Creating A Sentimental Connection To Ramadan

Share the Post:

For Muslim Converts, it can sometimes be challenging to connect to Ramadan in ways that bring sentimental feelings.  This can be a daunting challenge, living in a non-Muslim country.  During other holidays, retail stores are full of symbols, traditions, special foods, music, and slogans used year after year that invoke a sentimental feeling when those times are near.  Many people have annual traditions that they experience with their families or community to commemorate holidays, creating warm and happy memories.  We have special clothes, work functions, social events, and more and have done so, even secularly for decades.  And then everything changes.  Shahada, the declaration of faith is spoken, someone becomes Muslim and so many things that have been such a large part of our lives are gone.  We know this and we accept it but it does not come without some emotional difficulty in certain aspects of our lives.  We no longer celebrate holidays that we spent our lives participating in but we do gain Ramadan, Eid al Fitr, and Eid al Adha.  But what does that mean for someone who hasn’t been raised with these traditions and family or community events that have deep-seeded a sentimental connection?  What does this mean for the Muslim who may be completely alone during this time?  We must be proactive and start from square one.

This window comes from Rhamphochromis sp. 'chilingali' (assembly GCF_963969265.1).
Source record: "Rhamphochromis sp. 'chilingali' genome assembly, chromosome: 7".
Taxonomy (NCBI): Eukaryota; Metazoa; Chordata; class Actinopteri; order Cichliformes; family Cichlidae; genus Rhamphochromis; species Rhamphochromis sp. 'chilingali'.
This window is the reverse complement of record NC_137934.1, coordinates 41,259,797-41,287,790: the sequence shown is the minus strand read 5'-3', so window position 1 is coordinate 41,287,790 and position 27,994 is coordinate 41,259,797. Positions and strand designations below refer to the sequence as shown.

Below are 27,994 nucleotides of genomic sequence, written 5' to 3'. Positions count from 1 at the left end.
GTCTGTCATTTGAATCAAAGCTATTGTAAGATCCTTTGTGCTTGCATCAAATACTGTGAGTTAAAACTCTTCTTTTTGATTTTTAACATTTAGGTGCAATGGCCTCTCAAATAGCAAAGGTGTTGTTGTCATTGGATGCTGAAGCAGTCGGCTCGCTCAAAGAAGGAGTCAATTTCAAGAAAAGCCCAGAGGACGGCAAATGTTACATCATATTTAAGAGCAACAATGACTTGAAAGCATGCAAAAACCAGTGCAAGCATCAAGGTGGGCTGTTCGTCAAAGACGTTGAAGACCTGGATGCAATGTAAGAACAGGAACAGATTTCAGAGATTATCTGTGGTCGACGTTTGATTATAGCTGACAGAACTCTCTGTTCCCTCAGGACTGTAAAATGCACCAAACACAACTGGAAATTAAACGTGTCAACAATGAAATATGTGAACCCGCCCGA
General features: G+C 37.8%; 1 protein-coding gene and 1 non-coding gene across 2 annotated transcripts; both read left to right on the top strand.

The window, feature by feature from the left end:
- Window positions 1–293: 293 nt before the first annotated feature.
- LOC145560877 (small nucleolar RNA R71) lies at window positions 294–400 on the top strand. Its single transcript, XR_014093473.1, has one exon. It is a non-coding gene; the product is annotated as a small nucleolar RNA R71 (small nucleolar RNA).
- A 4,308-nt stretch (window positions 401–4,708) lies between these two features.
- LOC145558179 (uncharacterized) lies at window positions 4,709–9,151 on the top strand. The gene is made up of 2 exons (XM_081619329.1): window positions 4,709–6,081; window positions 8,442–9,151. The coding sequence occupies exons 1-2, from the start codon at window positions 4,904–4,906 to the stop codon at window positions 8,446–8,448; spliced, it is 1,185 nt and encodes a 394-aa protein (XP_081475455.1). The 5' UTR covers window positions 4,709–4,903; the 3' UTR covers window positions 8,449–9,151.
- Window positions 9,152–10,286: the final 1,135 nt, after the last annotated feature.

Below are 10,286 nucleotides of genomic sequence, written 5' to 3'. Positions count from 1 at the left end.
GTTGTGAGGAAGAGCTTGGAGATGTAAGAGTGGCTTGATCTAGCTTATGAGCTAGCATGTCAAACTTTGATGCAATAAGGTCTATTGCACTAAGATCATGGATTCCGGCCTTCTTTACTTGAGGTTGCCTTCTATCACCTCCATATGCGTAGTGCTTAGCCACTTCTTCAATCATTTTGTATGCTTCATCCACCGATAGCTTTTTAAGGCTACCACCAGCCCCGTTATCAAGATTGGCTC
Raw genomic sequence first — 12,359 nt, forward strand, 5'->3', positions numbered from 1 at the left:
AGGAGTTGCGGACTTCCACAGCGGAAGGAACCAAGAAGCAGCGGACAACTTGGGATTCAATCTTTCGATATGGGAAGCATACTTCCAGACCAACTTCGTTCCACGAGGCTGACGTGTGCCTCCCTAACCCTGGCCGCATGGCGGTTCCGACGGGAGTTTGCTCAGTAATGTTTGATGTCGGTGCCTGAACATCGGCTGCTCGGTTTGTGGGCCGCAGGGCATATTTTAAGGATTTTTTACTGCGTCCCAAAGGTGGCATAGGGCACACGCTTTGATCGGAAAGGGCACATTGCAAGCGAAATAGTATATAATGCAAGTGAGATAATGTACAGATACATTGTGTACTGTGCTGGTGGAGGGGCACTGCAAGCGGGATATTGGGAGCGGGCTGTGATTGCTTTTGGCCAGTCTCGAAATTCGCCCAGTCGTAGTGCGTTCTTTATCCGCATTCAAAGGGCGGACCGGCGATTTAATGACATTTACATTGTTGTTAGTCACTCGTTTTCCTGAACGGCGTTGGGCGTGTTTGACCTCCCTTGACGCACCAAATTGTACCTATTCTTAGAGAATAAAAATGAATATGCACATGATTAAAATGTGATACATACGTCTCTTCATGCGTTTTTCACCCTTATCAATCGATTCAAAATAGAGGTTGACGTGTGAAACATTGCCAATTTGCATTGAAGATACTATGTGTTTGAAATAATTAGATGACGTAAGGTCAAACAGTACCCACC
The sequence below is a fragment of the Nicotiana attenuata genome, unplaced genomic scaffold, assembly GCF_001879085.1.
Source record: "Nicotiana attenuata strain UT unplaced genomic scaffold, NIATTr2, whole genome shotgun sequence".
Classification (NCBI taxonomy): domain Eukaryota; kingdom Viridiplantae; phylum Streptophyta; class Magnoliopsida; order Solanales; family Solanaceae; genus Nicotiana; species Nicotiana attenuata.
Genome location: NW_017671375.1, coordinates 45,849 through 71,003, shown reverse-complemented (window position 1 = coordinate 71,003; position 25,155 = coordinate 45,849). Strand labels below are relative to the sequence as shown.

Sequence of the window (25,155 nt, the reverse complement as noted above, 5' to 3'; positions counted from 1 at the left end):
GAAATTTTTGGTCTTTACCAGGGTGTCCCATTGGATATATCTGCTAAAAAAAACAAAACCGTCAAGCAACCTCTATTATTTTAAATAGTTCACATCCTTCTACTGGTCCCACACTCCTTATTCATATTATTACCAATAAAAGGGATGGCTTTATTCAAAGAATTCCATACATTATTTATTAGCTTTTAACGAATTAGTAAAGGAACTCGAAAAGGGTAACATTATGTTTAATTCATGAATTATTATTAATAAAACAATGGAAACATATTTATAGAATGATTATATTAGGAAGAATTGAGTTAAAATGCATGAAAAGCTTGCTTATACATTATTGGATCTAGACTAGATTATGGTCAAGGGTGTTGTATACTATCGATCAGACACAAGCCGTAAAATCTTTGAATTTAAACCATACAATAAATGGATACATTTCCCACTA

Here are some tips and tricks that can help create a sentimental connection to Ramadan or the Eids.  

Decorate your home:

Although finding Ramadan or Eid decorations in your local retail store can be challenging, you may be forced to become creative.  Amazon or online shopping can also be a useful tool.  Creating your own decorations can not only give a personal touch but by the time spent making them can be a tool itself to build a memory and create a sentimental connection.  “Decorating for Ramadan and making the countdown to Eid boxes for my kids makes it really special for us.” Amanda Dulaney.  In addition to the lights, garland, and pretty decorations, you can also use some household items only during the month of Ramadan.  I collected a set of dishes, hand towels, tablecloths, and serving platters that I only use during the month of Ramadan.  Heather Hart says “I keep a Big Gulp container of water by my bed and drink every time you can.  (As a new Muslim,) for me, it’s not the food fasting that is as challenging as much as a dry mouth with eight hours until Maghreb.” It may seem a little irrelevant or frivolous but is a useful tool.  Over the years, it is small, repetitive customs, habits, and practices that when revisited annually tug at our hearts.  

Private moments of Reflection:

“Remember the private moments of reflection, Quran reading and Duas are the precious moments that Ramadan is made of.  Beyond the iftar, events, and community Taraweeh (which are all beneficial) make sure you allow time to reflect and ponder in the quiet moments.” Heather Hart

Sensory Traditions with Food and Drink: